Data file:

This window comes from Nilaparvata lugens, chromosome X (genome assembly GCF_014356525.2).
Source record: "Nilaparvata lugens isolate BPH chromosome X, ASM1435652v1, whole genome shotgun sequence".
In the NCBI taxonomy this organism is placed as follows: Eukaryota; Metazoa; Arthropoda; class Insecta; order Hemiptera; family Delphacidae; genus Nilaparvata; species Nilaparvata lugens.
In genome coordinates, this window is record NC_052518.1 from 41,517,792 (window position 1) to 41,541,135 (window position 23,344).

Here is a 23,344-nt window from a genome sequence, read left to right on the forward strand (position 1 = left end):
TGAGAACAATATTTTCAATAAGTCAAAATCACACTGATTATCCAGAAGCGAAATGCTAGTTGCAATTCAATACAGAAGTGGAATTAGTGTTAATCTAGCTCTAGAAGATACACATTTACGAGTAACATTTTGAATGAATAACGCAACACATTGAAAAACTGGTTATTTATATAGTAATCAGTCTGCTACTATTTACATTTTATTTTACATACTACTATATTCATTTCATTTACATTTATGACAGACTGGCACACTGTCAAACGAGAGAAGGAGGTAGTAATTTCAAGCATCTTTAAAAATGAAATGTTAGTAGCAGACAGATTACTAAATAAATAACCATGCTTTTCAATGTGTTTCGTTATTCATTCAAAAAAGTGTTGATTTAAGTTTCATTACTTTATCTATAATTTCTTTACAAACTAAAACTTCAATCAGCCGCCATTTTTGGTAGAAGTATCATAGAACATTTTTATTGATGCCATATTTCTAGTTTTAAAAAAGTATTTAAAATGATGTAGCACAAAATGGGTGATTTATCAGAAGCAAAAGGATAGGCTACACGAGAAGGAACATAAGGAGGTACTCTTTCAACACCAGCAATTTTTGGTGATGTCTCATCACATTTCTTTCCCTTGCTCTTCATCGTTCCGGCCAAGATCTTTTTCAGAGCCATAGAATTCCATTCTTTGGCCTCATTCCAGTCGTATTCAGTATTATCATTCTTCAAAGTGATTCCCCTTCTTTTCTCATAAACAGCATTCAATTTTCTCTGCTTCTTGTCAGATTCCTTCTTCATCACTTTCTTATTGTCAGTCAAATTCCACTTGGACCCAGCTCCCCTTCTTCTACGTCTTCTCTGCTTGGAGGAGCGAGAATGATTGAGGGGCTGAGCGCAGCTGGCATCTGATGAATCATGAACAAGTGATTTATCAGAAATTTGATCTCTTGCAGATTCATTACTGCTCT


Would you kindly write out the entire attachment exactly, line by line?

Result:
This window comes from Nilaparvata lugens, chromosome X (genome assembly GCF_014356525.2).
Source record: "Nilaparvata lugens isolate BPH chromosome X, ASM1435652v1, whole genome shotgun sequence".
In the NCBI taxonomy this organism is placed as follows: Eukaryota; Metazoa; Arthropoda; class Insecta; order Hemiptera; family Delphacidae; genus Nilaparvata; species Nilaparvata lugens.
In genome coordinates, this window is record NC_052518.1 from 41,517,792 (window position 1) to 41,541,135 (window position 23,344).

Here is a 23,344-nt window from a genome sequence, read left to right on the forward strand (position 1 = left end):
TGAGAACAATATTTTCAATAAGTCAAAATCACACTGATTATCCAGAAGCGAAATGCTAGTTGCAATTCAATACAGAAGTGGAATTAGTGTTAATCTAGCTCTAGAAGATACACATTTACGAGTAACATTTTGAATGAATAACGCAACACATTGAAAAACTGGTTATTTATATAGTAATCAGTCTGCTACTATTTACATTTTATTTTACATACTACTATATTCATTTCATTTACATTTATGACAGACTGGCACACTGTCAAACGAGAGAAGGAGGTAGTAATTTCAAGCATCTTTAAAAATGAAATGTTAGTAGCAGACAGATTACTAAATAAATAACCATGCTTTTCAATGTGTTTCGTTATTCATTCAAAAAAGTGTTGATTTAAGTTTCATTACTTTATCTATAATTTCTTTACAAACTAAAACTTCAATCAGCCGCCATTTTTGGTAGAAGTATCATAGAACATTTTTATTGATGCCATATTTCTAGTTTTAAAAAAGTATTTAAAATGATGTAGCACAAAATGGGTGATTTATCAGAAGCAAAAGGATAGGCTACACGAGAAGGAACATAAGGAGGTACTCTTTCAACACCAGCAATTTTTGGTGATGTCTCATCACATTTCTTTCCCTTGCTCTTCATCGTTCCGGCCAAGATCTTTTTCAGAGCCATAGAATTCCATTCTTTGGCCTCATTCCAGTCGTATTCAGTATTATCATTCTTCAAAGTGATTCCCCTTCTTTTCTCATAAACAGCATTCAATTTTCTCTGCTTCTTGTCAGATTCCTTCTTCATCACTTTCTTATTGTCAGTCAAATTCCACTTGGACCCAGCTCCCCTTCTTCTACGTCTTCTCTGCTTGGAGGAGCGAGAATGATTGAGGGGCTGAGCGCAGCTGGCATCTGATGAATCATGAACAAGTGATTTATCAGAAATTTGATCTCTTGCAGATTCATTACTGCTCT